pg. 229-"The crime of domestic violence is not simply caused by men's poor anger management skills. Instead, it is the product of a belief system-itself deeply rooted in male dominance-whose central tenet is that men should be in control in a relationship, their needs should come first, and if force is necessary to gain the woman's compliance, then that is just an unpleasant fact of life. Similarly, one of the most important theoretical insights of the rape crisis movement is that rape is not about a man's inability to control his sexual desire; it is more about his need to conquer and posses another person". I found this statement powerful because so many people think that rape has to do with sexual desire rather than about power and control. This plays into victim blaming as well. They think because a woman is dressed a certain way when she was raped means she was asking for it. Men can control themselves and rape is not about sexual desire. 

I also found these quotes moving as well and they speak for themselves:
pg.20-"What is perhaps even more disturbing is that in this culture, many people see gender violence as a problem of sick and damaged individuals, and not as a social phenomenon that's causes and solutions lie in much larger social forces".
pg.28-"Their violence says something about us."
pg. 18-"Everything that happens to women happens to men too."

Week #8 Homework

It is hard to pick just one short thing that I believe is not to "preachy" but I think the following section gets straight to what I consider to be the "heart" of the problem and sums it up in a clear and concise fashion:

(p.33) A substantial portion of the population - including many young Americans who consider themselves world weary and media savvy--remains unconscious and unaware of systematic causes of interpersonal violence. Another young mother murdered as her little children scream in the next room? What a shame. Another college student raped in her dorm room? It's not safe anywhere anymore. Another prominent athelete arrested for beating his wife? What's wrong with guys, anyway? Feminists have mainatained for years that all of these phenomena are linked, that in fact they are inevitable byproducts of women's subordinate social position. They are not just a collection of unrelated acts. ..............If there is any hope of dramatically reducing the high levels of men's violence to which we have become accustomed, we are going to have to find a way to look beyond individual perpetrators and their problems to the culture that produces them........It is a lot easier to focus on the external enemies (like terrorism), however elusive, than it is to look inward.


Tuesday, November 11, 2008

HW Week 6 - Slightly Different

Hello all,

I was looking forward to doing the homework assignment involving writing a letter to the editor. However, I am a firm believer that it is pretty pointless to do so unless it comes very quickly after the original article. Unfortunately, I was distracted on the days surrounding the article, and therefore did not get a chance to write a letter quickly. This is not an excuse, I instead spent that time (and more time) doing some other political writing, and that is what I would like to share with you.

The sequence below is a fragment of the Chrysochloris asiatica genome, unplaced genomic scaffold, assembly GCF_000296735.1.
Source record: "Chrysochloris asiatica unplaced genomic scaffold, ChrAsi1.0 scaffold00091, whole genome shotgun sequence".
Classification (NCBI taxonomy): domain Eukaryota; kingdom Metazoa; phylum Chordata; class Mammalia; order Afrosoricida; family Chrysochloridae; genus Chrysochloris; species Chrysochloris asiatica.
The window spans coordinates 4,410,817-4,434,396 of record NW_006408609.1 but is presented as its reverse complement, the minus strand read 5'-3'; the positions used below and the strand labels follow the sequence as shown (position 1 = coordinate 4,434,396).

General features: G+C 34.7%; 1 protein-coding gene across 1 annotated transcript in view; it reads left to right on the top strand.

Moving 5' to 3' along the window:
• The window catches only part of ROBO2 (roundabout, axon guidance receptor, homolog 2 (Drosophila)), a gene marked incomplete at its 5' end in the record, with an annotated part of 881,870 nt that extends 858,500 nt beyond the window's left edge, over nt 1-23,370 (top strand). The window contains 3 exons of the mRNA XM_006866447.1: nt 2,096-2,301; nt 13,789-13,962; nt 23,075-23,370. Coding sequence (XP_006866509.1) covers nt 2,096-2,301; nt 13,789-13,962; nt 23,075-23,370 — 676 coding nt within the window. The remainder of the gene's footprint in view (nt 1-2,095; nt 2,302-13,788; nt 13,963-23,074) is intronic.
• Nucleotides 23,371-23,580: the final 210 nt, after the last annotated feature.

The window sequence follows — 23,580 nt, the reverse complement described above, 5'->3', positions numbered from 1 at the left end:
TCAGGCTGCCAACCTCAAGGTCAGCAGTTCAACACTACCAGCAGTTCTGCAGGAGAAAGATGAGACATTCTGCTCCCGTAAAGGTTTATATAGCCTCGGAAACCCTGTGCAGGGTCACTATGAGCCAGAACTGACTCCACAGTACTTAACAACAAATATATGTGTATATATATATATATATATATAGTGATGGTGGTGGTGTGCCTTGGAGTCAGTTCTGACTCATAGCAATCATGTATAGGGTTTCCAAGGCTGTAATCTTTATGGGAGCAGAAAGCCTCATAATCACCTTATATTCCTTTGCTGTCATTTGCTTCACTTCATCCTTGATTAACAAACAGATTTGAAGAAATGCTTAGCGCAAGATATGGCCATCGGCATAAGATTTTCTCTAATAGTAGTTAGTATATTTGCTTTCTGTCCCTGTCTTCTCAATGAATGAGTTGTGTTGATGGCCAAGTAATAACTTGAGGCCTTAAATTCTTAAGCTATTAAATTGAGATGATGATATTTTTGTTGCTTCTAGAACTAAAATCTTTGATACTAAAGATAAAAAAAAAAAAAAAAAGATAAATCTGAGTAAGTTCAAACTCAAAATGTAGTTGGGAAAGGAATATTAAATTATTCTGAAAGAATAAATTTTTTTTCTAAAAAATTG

I am a member of DeviantArt, an online community for artists and art lovers. Another member whose art I appreciate posted a journal entry where he talked about how he "literally threw up" upon hearing that Obama was elected president. I decided to respond to this and other comments he made, and we got into a long yet civil discussion about politics, specifically about health care. I realize this isn't what was assigned, but I feel it is related, and I believe I made some good points in my arguments.

So you know I'm not blowing smoke up your behinds, you can read the dialogue here. Scroll down until you see the first comment from username "sixstringninja." - That's me. We continue for another page I think.

I don't necessarily expect equal credit for this, but it was an interesting argument that took up a lot of my time, that I feel was necessary to have. This was my bit of activism. Enjoy.


Week 6 Bring a Man to Class Day Ideas

I was hoping that we got to explain to the participants the continuum of violence. Like we had discussed in class last week it was important for us to give them a clear and accurate picture of how exactly there aren't just extreme cases that they all stem from somewhere, whether that be stalking or verbal abuse. I think that the idea I gave about the posters was something that will really give them a clear picture of how the continuum is linked together. We could have the partuicipants break into groups and all give examples of stalking incidences, verbal abuse and then have them try to assemble themselves in order of extreme violence to not as extreme. I think the point we will be trying to convey is that it is a series of events that lead up to the extreme act of violence and that they can play a key role in making the "big and small" issues their business.

Donella Daggett

HW 7

To the Editor of the Barometer,

I am writing to you as a concerned OSU student, who is disturbed by the way you reported the "alleged" rape last week. The way the article was written was disappointing and angering to me. The most angering part of the first article was that the "alleged" victim was blamed, in the quote from the fraternity president, by saying that she shouldn't have been there in the first place and that she, too, was drunk. Instead of using the articles written about this case to blame the "alleged" victim, use it to educate the OSU population about drinking and violence and how they go hand in hand. Inform readers that drunk sex is NOT consensual, by law. Use your power to inform, not blame and advocate for the dude how ended up in jail and expelled from OSU because he "allegedly" violated a young woman's personal space. INFORM! Don't blame!